AtomicGamer's Games of the Year, 2012
In past years we've put together Game of the Year lists with lots of categories, runners up, platform choices, and all of that. This year, we're going to try changing it up. We'll be listing games in no particular order. Just ten selections that we thought offered the best gaming experience in 2012. Here we go:
Faster than Light (PC, Mac, Linux)
It's tough to nail this game down to one genre. Management/strategy Roguelike might be the best description, but many have taken to calling it Oregon Trail in space. While persistent rewards allow you to unlock new ships, the game in its entirety usually takes an hour or two to complete if you're successful, and repeated play-throughs are for using those new ships you've unlocked. But FTL is an unforgiving game, even on easy difficulty, and until you learn how to manage the crew and abilities of your ship and properly recognize the hardware and abilities your enemy is using, you're going to die... a lot. But succeed, and the feeling is one of sheer joy and excitement, the likes of which aren't often felt even in the most fun of games. Throw in an amazing retro/scifi synth soundtrack by Ben Prunty and a very reasonable $10 price tag, and FTL - truly the first Kickstarter-generated indie game to really see success - is a great gaming experience.
Borderlands 2 (PC, 360, PS3)
Gearbox did it again. The magic of looting and shooting is back, and this time the story's better, the environments are bigger and more colorful, and the guns are even more diverse and satisfying to use. With an excellent villain, a surprisingly good soundtrack, and some really wonderful adventure DLC coming out at very reasonable prices, Gearbox has hit a homerun on all three platforms with Borderlands 2, and it does help that the whole game can be played alone or along with up to three other friends. The game's got a few issues here and there, but those are easily forgotten the first time you pick up a legendary weapon and melt the next bandit you see in one shot.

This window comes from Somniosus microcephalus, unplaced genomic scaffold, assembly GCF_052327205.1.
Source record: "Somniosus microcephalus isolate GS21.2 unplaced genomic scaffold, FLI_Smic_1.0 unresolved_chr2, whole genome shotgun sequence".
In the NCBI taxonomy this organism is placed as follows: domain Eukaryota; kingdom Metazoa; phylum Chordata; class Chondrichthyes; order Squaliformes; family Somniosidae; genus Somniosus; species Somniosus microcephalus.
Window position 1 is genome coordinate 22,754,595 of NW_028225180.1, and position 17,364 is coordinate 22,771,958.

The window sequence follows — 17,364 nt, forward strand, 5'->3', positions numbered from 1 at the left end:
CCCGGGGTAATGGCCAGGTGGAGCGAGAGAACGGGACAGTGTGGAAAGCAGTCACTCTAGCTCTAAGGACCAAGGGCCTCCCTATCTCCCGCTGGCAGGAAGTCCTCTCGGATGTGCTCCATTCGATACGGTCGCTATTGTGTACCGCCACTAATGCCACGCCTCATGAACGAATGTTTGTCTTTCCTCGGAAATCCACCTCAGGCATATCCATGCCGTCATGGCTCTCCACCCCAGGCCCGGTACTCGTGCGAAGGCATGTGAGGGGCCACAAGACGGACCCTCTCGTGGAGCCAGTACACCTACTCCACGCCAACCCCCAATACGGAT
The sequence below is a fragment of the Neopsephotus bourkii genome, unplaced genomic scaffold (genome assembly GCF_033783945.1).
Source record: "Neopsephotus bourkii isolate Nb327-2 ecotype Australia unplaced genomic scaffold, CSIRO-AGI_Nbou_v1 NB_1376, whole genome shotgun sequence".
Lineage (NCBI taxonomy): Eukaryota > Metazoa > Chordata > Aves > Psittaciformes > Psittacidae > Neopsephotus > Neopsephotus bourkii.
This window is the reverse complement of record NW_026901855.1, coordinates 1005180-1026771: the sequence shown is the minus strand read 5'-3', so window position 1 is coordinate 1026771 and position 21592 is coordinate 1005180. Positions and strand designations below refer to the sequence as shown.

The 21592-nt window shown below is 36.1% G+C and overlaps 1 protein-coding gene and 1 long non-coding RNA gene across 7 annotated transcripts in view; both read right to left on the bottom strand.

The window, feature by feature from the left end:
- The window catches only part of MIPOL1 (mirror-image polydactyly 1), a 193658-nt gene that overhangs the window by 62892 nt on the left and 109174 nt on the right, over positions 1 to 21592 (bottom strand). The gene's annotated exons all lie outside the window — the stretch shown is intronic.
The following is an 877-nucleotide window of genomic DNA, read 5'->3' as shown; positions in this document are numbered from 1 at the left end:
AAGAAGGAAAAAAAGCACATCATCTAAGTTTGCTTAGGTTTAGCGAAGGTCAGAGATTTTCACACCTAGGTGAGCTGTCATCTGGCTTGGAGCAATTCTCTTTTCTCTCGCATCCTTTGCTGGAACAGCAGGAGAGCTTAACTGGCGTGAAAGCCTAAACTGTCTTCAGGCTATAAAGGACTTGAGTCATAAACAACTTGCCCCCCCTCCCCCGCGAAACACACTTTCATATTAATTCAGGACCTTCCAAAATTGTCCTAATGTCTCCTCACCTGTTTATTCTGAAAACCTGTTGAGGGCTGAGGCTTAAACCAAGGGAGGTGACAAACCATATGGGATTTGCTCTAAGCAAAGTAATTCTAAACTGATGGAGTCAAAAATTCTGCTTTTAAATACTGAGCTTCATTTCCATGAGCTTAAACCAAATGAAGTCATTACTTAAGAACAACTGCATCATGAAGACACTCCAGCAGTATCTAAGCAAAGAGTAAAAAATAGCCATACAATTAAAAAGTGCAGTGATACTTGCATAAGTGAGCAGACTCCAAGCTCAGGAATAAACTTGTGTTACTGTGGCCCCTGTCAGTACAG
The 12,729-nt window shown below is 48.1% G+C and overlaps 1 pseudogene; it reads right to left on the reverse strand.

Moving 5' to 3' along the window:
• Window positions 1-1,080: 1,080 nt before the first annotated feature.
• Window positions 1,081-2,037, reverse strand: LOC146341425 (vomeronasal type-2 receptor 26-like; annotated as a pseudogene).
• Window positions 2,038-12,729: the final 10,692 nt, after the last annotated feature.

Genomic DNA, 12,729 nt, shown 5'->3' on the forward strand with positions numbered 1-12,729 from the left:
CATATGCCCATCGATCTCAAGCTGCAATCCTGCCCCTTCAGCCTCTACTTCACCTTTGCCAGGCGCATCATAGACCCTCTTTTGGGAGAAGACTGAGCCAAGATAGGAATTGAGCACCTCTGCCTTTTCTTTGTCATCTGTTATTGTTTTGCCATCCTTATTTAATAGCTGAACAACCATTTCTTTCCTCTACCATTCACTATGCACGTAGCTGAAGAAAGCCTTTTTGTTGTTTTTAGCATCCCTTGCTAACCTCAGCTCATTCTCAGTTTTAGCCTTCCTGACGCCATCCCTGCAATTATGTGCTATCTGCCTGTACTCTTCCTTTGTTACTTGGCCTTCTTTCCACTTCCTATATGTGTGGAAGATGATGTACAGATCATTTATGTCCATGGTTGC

Far Cry 3 (PC, PS3, 360)
Attempts to play with the formula of what a hyper-violent shooter really is may not have gone Ubisoft's way, but the game that they built still excels as one of the most satisfying open-world FPS adventures you can get. The freedom of choosing when to expand your owned territory, when to go off and upgrade your packs by hunting animals, and when to further the story makes you feel like you're in control in a way that so many other AAA games this year have failed to do.
Mass Effect 3(PC, PS3, 360)
Yes, the last fifteen minutes were awful for some gamers and yes, they were even a little disappointing for us, but Mass Effect 3 still offered us at least some great endings to some beloved characters' stories. On the way we got great shooter action, more choice for how to build our Commander Shepard, and of course, one of the best female heroes in any video game, voiced across the entire trilogy by Jennifer Hale. Hell, the mulitplayer was great, too. Controversy over the ending certainly ruined the legacy of the Mass Effect trilogy in many gamers' minds, but I'm still excited to see what BioWare Montreal has in store for the next game.